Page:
Analysts predict bold growth for Google Android

Google Android is expected to be the fastest growing mobile smartphone operating system in the world over the next few years, according to an IDC report.

Marguerite Reardon Former senior reporter
Marguerite Reardon started as a CNET News reporter in 2004, covering cellphone services, broadband, citywide Wi-Fi, the Net neutrality debate and the consolidation of the phone companies.
Marguerite Reardon
3 min read

Google's Android is expected to take the smartphone market by storm in the next few years, growing faster than all its competitors, according to an IDC report published Monday.

Android is expected to be the fastest growing wireless operating system from now until 2013, when the software will be the second most used smartphone operating system throughout the world, the report said.

Today, the Symbian operating system, used mostly on Nokia phones, dominates the smartphone operating system market worldwide. BlackBerry maker Research In Motion holds the No.2 spot currently, with Apple in the No.3 spot globally.

The numbers differ in the U.S. market where Symbian has very little market share. In the U.S., RIM is currently the top smartphone operating system provider, and Apple is in the No. 2 spot. Microsoft is in the third position with its Windows Mobile operating system.

But by 2013, Android is expected to grow much faster than all its competitors, IDC says. And it will knock out RIM as the No. 2 operating system provider globally and bump Apple from its second place position in the U.S.

The shift in market share comes as more device makers release phones using the Android operating system. A handful of new phones using Android from Motorola, HTC, and Samsung were announced in 2009, but in 2010 manufacturers are expected to increase the number of Android devices and ramp up sales. Motorola has said it's planning at least 10 new Android devices in the first half of 2010.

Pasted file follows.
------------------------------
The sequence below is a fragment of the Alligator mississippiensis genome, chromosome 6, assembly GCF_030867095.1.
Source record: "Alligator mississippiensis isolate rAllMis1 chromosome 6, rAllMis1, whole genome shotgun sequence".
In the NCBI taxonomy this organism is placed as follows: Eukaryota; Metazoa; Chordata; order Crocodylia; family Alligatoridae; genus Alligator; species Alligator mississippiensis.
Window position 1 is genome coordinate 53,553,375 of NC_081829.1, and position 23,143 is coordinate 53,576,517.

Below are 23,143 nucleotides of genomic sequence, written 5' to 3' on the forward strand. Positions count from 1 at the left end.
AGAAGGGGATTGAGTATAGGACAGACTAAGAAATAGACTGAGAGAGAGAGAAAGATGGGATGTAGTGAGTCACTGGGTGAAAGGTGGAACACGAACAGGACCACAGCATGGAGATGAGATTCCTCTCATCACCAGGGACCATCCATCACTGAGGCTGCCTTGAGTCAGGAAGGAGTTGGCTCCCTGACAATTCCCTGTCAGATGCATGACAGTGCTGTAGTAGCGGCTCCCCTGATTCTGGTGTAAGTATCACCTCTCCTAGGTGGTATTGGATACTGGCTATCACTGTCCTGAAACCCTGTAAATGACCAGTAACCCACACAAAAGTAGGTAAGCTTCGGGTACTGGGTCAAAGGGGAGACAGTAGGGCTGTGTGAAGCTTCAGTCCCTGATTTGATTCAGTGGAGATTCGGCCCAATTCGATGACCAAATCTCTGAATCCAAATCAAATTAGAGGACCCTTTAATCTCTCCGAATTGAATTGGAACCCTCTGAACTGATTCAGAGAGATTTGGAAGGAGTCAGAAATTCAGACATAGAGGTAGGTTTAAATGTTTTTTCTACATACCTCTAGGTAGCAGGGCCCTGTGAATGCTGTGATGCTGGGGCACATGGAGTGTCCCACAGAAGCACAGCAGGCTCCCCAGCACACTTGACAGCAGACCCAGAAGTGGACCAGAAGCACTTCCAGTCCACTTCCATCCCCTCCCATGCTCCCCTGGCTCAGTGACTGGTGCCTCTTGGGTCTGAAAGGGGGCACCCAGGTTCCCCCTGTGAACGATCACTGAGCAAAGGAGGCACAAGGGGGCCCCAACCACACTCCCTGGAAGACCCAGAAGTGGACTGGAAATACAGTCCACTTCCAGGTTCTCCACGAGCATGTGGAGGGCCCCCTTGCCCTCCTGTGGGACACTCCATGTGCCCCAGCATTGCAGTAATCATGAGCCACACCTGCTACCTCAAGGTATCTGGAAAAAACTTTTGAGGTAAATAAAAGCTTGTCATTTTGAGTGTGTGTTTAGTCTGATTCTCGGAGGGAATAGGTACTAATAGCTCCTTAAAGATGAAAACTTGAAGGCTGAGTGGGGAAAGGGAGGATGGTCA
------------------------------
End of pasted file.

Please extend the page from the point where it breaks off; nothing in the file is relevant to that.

IDC analyst Stephen Drake said the sheer volume of devices that are expected to come out using the Android OS will catapult its growth. One of the big advantages Android has over other operating systems, such as RIM's or Apple's Mac OS, is that it can be used on hardware from a wide base of manufacturers. RIM and Apple only use their operating system on devices they make.

"While there are a lot of operating systems on the market, there are not a lot of opportunities for device manufacturers that don't own their own software," Drake said.

Microsoft's Windows Mobile also caters to this market. But Drake believes that Android's growth will outpace growth of Windows Mobile, because Android is free, open-source software, whereas Windows Mobile requires a licensing fee. For this reason, Drake believes that handset makers will focus more on Android.

Windows Mobile is still a popular mobile operating system, and it already has a large installed base. But growth is stalling as manufacturers and consumers wait for the next version of the operating system, Windows Mobile 7.0. That said, Drake doesn't believe that manufacturers will abandon Windows Mobile. But they will be adding more Android devices to their device mix. As an example, Drake said that HTC, the biggest handset maker using Windows Mobile, is looking more at Android, as is Motorola, LG, and Samsung.

"The story isn't great for Windows Mobile," he said. "If you look at news cycle for smartphones over the past year, where was Microsoft? They need a splash with Windows Mobile 7. And they need to produce a device with a 'wow factor,' something in the superphone range."